18 janvier 2008

Tags: annotations inheritance java

Following my post about the behaviour of annotations in an inheritance model, Mike Kaufman made a very interesting comment. The truth, as I said, is that annotations are technically inherited only if the annotation definition itself is annotated with @Inherited.

I must admit that while this is technically true, the facts are not so simple. Let me explain why I came to this test case. I had written a web service using the Metro (JAX-WS RI) project. With project Metro, web services are defined with annotations. For example, you would write :

@WebService(serviceName="myService")
public class MyService {
    @WebMethod
    public int sum(int x, int y) { return x+y; }
}

This is a very convenient (and easy) way of building web services. But services should always be defined through interfaces. Therefore, here’s I would like to do :

public interface IMyService {
   void sum(int x, int y);
}

..

@WebService(serviceName="myService")
public class MyService implements IMyService {
...
}

That’s a good starting point, but I like to say that the MyService class is nothing but a default implementation of my service. Moreover, annotating a class leads to readability problems when you mix several annotation frameworks. So I wanted to be able to annotate the interface.

@WebService
public interface IMyService {
  @WebMethod void sum(@WebParam(name="x") int x, @WebParam(name="y") int y);
}

Then implement like this :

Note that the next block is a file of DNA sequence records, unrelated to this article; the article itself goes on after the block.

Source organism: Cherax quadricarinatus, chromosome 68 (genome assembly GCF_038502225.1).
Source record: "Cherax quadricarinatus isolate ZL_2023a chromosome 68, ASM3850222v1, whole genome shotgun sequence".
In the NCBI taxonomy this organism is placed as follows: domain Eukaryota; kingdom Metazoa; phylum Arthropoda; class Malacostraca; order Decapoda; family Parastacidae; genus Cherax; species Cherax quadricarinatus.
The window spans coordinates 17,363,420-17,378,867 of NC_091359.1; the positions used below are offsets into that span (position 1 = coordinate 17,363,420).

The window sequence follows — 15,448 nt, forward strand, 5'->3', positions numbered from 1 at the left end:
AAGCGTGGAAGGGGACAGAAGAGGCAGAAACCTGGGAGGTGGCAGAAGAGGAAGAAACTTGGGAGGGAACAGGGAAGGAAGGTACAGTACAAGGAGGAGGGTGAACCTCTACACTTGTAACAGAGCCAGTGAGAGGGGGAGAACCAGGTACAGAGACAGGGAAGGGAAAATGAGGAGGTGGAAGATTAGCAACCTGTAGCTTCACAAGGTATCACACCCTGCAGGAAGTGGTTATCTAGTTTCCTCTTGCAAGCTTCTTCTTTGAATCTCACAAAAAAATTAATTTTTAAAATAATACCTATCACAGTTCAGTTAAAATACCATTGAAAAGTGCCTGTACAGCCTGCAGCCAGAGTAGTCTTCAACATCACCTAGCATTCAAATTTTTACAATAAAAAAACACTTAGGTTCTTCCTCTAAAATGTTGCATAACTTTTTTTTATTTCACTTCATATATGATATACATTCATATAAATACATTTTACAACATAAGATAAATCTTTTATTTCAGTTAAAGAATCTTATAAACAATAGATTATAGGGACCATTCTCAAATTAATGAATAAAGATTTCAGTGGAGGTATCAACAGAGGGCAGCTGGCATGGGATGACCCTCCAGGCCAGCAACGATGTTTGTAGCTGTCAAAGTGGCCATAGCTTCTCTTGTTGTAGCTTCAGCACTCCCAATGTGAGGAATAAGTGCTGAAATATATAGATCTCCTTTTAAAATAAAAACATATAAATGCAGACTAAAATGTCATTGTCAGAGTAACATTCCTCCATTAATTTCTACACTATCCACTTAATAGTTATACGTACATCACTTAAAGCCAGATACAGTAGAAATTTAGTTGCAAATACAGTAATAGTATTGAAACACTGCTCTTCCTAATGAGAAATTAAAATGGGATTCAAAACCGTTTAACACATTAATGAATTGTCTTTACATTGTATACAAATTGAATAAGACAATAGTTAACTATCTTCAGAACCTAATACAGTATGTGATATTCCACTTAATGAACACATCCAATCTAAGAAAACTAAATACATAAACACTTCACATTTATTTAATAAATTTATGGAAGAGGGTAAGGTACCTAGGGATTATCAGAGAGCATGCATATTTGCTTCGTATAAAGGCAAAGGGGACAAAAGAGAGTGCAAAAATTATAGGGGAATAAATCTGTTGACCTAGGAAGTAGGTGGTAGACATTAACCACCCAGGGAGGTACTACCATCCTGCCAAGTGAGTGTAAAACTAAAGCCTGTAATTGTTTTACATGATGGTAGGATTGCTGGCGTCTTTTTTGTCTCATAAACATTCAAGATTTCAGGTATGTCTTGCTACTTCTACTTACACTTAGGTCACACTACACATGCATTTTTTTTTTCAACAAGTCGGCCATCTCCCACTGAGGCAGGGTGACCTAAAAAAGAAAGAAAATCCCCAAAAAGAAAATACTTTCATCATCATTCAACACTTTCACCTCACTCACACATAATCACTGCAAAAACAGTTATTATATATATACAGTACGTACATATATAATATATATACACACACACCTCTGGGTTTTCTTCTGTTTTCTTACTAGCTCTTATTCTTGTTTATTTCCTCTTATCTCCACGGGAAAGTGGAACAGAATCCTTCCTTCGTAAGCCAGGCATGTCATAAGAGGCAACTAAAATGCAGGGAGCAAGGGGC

@WebService(serviceName="myService")
public class MyService implements IMyService {
   public int sum(int x, int y) { return x+y; }
}

This has multiple advantages :

  • separation of interface and implementation (should always be done)

  • the interface may be shared for both server endpoint and client stubs

Note that I must copy down the @WebService annotation just to specify the service name (as multiple services may implement the same interface). There, you should already see a problem, but let’s continue : Metro does not allow this. You cannot annotate interfaces and hope subclasses will be “annotated”. Bas point, but it’s rather logic :

package javax.jws;

import java.lang.annotation.ElementType;
import java.lang.annotation.Retention;
import java.lang.annotation.RetentionPolicy;
import java.lang.annotation.Target;

@Retention(RetentionPolicy.RUNTIME)
@Target( { ElementType.TYPE })
public @interface WebService
{
    String name() default "";

    String targetNamespace() default "";

    String serviceName() default "";

    String wsdlLocation() default "";

    String endpointInterface() default "";

    String portName() default "";
};

The @WebService annotation is not itself annotated with @Inherited. Then, some weeks later, I moved to Apache CXF. To my surprise, although CXF uses the very same JAX-WS annotations, those annotations can be set on interfaces rather than classes ! How could it be ? Are annotations inherited or not ? My previous post gave you a technical yet simple answer : in that particular case, annotations are not inherited.

That’s where Mike’s comment is interesting : it is a very complete explanation on why different frameworks did build their own annotations inheritance rules. To be clear, if an annotation has its retention policy set to runtime and is annotated with @Inherited, then the subclasses with have this annotation to their annotations list too. But this does not prevent a framework from building its own inheritance policy.

In CXF, when you declare a class as a webservice, CXF looks for superclasses and interfaces to get those annotations. This is a framework dedicated annotation inheritance rule.

With this second example, here you see the problem : although the technical truth is that annotations are not inherited by default, the facts are that frameworks define their own rules… Thanks Mike for giving me a great transition ;)

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